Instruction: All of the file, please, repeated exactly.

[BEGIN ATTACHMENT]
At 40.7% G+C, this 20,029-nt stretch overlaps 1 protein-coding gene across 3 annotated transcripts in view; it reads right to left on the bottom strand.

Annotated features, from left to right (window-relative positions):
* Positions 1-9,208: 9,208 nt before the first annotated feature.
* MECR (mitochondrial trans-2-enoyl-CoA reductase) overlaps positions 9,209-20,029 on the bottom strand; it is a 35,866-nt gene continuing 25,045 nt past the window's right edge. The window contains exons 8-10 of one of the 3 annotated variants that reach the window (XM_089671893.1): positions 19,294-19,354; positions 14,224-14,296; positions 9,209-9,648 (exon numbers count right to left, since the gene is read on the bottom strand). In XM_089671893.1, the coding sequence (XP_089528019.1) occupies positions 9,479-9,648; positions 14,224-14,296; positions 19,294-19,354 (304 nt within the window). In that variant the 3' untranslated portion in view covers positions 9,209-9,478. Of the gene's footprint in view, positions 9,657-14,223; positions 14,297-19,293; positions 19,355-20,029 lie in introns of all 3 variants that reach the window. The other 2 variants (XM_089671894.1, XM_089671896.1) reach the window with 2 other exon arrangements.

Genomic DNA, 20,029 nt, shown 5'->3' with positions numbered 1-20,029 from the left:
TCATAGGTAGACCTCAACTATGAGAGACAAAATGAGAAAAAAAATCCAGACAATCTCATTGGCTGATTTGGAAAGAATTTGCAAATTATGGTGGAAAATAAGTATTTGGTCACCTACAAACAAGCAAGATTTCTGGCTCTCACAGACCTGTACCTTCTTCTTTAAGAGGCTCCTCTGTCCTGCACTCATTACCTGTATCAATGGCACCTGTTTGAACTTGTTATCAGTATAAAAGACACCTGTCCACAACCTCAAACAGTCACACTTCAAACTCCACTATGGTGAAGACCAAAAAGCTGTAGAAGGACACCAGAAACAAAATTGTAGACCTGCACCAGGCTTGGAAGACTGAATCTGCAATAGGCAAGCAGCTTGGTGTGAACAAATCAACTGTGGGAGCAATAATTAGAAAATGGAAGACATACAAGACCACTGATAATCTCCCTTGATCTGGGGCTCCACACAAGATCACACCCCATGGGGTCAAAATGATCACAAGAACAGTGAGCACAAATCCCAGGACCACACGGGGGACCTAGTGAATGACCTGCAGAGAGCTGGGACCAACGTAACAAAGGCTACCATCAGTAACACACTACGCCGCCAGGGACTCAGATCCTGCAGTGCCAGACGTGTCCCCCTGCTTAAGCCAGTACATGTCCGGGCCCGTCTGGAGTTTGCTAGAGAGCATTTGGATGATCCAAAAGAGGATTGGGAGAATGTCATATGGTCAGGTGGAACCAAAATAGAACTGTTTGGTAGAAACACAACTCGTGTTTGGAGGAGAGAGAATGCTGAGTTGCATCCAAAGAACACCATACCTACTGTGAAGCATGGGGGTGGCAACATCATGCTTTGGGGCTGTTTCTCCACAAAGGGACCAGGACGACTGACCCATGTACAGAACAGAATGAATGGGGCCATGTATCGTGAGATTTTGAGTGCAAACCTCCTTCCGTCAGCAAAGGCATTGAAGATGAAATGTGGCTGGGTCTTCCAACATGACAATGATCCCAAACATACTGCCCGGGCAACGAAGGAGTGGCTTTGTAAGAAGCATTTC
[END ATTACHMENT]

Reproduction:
At 40.7% G+C, this 20,029-nt stretch overlaps 1 protein-coding gene across 3 annotated transcripts in view; it reads right to left on the bottom strand.

Annotated features, from left to right (window-relative positions):
* Positions 1-9,208: 9,208 nt before the first annotated feature.
* MECR (mitochondrial trans-2-enoyl-CoA reductase) overlaps positions 9,209-20,029 on the bottom strand; it is a 35,866-nt gene continuing 25,045 nt past the window's right edge. The window contains exons 8-10 of one of the 3 annotated variants that reach the window (XM_089671893.1): positions 19,294-19,354; positions 14,224-14,296; positions 9,209-9,648 (exon numbers count right to left, since the gene is read on the bottom strand). In XM_089671893.1, the coding sequence (XP_089528019.1) occupies positions 9,479-9,648; positions 14,224-14,296; positions 19,294-19,354 (304 nt within the window). In that variant the 3' untranslated portion in view covers positions 9,209-9,478. Of the gene's footprint in view, positions 9,657-14,223; positions 14,297-19,293; positions 19,355-20,029 lie in introns of all 3 variants that reach the window. The other 2 variants (XM_089671894.1, XM_089671896.1) reach the window with 2 other exon arrangements.

Genomic DNA, 20,029 nt, shown 5'->3' with positions numbered 1-20,029 from the left:
TCATAGGTAGACCTCAACTATGAGAGACAAAATGAGAAAAAAAATCCAGACAATCTCATTGGCTGATTTGGAAAGAATTTGCAAATTATGGTGGAAAATAAGTATTTGGTCACCTACAAACAAGCAAGATTTCTGGCTCTCACAGACCTGTACCTTCTTCTTTAAGAGGCTCCTCTGTCCTGCACTCATTACCTGTATCAATGGCACCTGTTTGAACTTGTTATCAGTATAAAAGACACCTGTCCACAACCTCAAACAGTCACACTTCAAACTCCACTATGGTGAAGACCAAAAAGCTGTAGAAGGACACCAGAAACAAAATTGTAGACCTGCACCAGGCTTGGAAGACTGAATCTGCAATAGGCAAGCAGCTTGGTGTGAACAAATCAACTGTGGGAGCAATAATTAGAAAATGGAAGACATACAAGACCACTGATAATCTCCCTTGATCTGGGGCTCCACACAAGATCACACCCCATGGGGTCAAAATGATCACAAGAACAGTGAGCACAAATCCCAGGACCACACGGGGGACCTAGTGAATGACCTGCAGAGAGCTGGGACCAACGTAACAAAGGCTACCATCAGTAACACACTACGCCGCCAGGGACTCAGATCCTGCAGTGCCAGACGTGTCCCCCTGCTTAAGCCAGTACATGTCCGGGCCCGTCTGGAGTTTGCTAGAGAGCATTTGGATGATCCAAAAGAGGATTGGGAGAATGTCATATGGTCAGGTGGAACCAAAATAGAACTGTTTGGTAGAAACACAACTCGTGTTTGGAGGAGAGAGAATGCTGAGTTGCATCCAAAGAACACCATACCTACTGTGAAGCATGGGGGTGGCAACATCATGCTTTGGGGCTGTTTCTCCACAAAGGGACCAGGACGACTGACCCATGTACAGAACAGAATGAATGGGGCCATGTATCGTGAGATTTTGAGTGCAAACCTCCTTCCGTCAGCAAAGGCATTGAAGATGAAATGTGGCTGGGTCTTCCAACATGACAATGATCCCAAACATACTGCCCGGGCAACGAAGGAGTGGCTTTGTAAGAAGCATTTC